Going forward, the economic challenges businesses faced this past year will reinforce the need to redefine business processes around customer value. As more companies move in that direction, the trends below will shape the way business is done. They're not predictions, they're concepts you are already familiar with. But concepts and ideas take time and nurturing to grow. These are ideas whose time has come and will have the most profound effect on your day-to-day operations in 2003.
1. Companies that manage information responsibly will lead the way. Privacy legislation will continue unabated, but will never protect us from the path of companies that don't practice responsible information management. Those companies operate offshore and will pick up and move in the middle of the night if you don't like what they do. Legislation thus far has only really protected us from companies that are already ethically responsible. But it will become more difficult to practice individualized customer service if privacy laws become too stringent. Companies will set their own standards based on what their customers expect and need. As a result, information-responsible companies will be the only ones customers will choose to do business with on an ongoing basis.
2. Managers will become more accountable for technology's use and success. Companies are becoming increasingly disillusioned with software that doesn't deliver the expected return on their investment. Organizations will demand more of those who implement and manage their solutions, making people more accountable, as opposed to the past, when the technology was to blame. Failure will become unacceptable and test-group ROI will be an up-front requirement.
3. Companies will redefine their offerings based on customers' needs. Many organizations still define themselves by the products they make -- even firms that are overtly trying to become customer centric. Over the next three years, we'll see a shakeout. More companies will move to the customer-based model as a means of survival, and will measure profitability based on customer value and share of customer, rather than just product sales.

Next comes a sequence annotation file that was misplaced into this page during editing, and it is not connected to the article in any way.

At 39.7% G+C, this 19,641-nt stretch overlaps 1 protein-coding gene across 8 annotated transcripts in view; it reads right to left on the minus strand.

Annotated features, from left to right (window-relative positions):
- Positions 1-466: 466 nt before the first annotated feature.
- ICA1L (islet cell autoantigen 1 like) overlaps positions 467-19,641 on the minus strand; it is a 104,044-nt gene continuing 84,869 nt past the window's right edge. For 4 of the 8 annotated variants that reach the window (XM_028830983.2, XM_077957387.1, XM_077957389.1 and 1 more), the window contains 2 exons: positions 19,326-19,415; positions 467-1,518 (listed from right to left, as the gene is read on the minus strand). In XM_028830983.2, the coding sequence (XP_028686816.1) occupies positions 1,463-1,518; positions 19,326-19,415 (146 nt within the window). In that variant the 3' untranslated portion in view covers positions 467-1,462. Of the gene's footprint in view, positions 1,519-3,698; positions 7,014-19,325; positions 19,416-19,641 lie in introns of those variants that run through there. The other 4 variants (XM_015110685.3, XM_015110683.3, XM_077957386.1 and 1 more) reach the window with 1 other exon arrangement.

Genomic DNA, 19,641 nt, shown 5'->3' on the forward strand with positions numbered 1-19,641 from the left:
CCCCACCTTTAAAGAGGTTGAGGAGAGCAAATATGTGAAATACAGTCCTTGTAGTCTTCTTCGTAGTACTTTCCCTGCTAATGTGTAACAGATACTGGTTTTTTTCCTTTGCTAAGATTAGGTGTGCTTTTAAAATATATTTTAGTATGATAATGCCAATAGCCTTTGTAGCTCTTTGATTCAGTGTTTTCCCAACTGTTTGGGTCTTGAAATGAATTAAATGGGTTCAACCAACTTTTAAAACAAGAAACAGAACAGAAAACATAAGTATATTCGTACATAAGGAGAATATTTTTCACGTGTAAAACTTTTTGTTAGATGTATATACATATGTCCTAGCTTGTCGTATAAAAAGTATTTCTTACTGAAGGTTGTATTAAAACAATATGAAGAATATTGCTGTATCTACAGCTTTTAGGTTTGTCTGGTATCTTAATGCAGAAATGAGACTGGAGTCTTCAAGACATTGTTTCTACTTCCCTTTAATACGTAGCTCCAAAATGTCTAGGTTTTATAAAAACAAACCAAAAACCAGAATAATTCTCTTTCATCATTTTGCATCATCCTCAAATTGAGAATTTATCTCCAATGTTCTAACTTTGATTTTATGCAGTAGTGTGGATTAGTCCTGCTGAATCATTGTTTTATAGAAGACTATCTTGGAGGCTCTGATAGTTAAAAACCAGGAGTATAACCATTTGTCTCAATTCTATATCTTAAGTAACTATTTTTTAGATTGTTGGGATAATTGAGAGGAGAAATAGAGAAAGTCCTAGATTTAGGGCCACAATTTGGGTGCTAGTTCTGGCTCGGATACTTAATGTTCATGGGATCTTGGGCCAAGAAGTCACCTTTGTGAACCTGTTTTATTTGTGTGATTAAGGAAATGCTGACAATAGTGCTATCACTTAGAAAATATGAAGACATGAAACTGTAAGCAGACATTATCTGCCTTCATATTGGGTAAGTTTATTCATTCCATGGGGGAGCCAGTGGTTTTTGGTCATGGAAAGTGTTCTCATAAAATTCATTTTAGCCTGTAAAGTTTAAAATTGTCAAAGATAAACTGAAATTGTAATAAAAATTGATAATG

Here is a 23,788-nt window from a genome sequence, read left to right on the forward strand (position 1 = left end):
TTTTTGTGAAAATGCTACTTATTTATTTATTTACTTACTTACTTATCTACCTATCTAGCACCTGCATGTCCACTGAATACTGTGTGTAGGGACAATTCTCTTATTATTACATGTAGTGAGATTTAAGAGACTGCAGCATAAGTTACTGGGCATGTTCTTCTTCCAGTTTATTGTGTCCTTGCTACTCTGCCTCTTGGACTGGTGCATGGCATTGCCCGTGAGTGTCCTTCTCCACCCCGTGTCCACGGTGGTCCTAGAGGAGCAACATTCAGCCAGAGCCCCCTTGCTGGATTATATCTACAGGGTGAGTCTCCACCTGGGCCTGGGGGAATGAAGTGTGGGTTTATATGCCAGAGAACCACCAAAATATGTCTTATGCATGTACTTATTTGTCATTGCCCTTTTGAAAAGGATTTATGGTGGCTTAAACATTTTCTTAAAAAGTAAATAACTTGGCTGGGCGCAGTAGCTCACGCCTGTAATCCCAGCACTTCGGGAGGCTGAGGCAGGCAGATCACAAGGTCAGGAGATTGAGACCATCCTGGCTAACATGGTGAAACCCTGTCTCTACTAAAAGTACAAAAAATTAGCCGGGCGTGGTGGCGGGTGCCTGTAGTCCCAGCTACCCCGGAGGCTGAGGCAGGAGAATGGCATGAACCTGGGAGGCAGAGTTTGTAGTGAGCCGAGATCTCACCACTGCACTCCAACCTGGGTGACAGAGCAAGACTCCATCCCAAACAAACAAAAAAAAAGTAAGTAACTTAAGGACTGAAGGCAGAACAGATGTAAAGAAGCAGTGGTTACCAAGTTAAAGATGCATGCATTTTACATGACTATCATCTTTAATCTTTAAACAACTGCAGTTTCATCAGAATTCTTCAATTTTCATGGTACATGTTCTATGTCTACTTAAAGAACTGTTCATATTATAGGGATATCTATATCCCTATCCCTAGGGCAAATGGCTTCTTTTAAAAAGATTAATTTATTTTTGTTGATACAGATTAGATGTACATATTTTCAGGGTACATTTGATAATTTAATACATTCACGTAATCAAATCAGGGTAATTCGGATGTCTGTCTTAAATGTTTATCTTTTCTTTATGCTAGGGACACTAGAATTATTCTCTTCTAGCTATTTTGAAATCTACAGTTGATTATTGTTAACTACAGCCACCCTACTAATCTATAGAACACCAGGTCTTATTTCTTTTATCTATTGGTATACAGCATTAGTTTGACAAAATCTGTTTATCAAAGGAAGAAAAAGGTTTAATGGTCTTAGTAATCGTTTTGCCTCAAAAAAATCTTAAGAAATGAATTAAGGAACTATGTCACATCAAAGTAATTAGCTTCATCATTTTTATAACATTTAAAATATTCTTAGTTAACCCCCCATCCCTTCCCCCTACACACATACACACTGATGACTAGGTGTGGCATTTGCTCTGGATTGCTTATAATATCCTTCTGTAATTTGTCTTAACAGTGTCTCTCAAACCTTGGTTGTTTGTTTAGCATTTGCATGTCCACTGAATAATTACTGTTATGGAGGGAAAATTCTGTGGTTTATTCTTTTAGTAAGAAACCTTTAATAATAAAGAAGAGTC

4. Managing customers has greater value than managing software. You've heard us say many times that technology is an enabler, but companies are just now beginning to understand what this truly means. Managing customer relationships centers around the value of the customer base, not around installing pieces of software, such as email personalization. This change of thought is occurring in tiny, enlightened pockets, but there will be much greater acceptance of this business methodology over the next year.
5. End-user companies will push suppliers for more platform integrations with multi-faceted offerings. There will be a gradual competitive edge given to platform plays in CRM, as opposed to smaller point solutions that offer only pieces of the puzzle. Companies not only understand the value of front-channel and back-end integration, they know how to successfully deploy one-to-one initiatives. As this continues to become more apparent, businesses will push solutions providers for more enterprise platform integrations with multi-faceted offerings.
6. The balanced scorecard will take center stage. Metrics will increasingly tie into the corporate vision, mission and financials. While departments such as sales and the contact center will continue to have their own goals and metrics, enterprise-wide analysis on such things as total share of customer and customer value across the company will take a higher priority at many firms.
Finally, the operative customer strategy term for 2003 will be "momentum building." Companies will budget for and plan a strategy that invests in the training, enthusiasm and buy-in of every employee, partner and customer, across all divisions and departments. High-value customer relationships require a team effort, and everyone's participation will be vital to success. May you all have high-value customer relationships in 2003.
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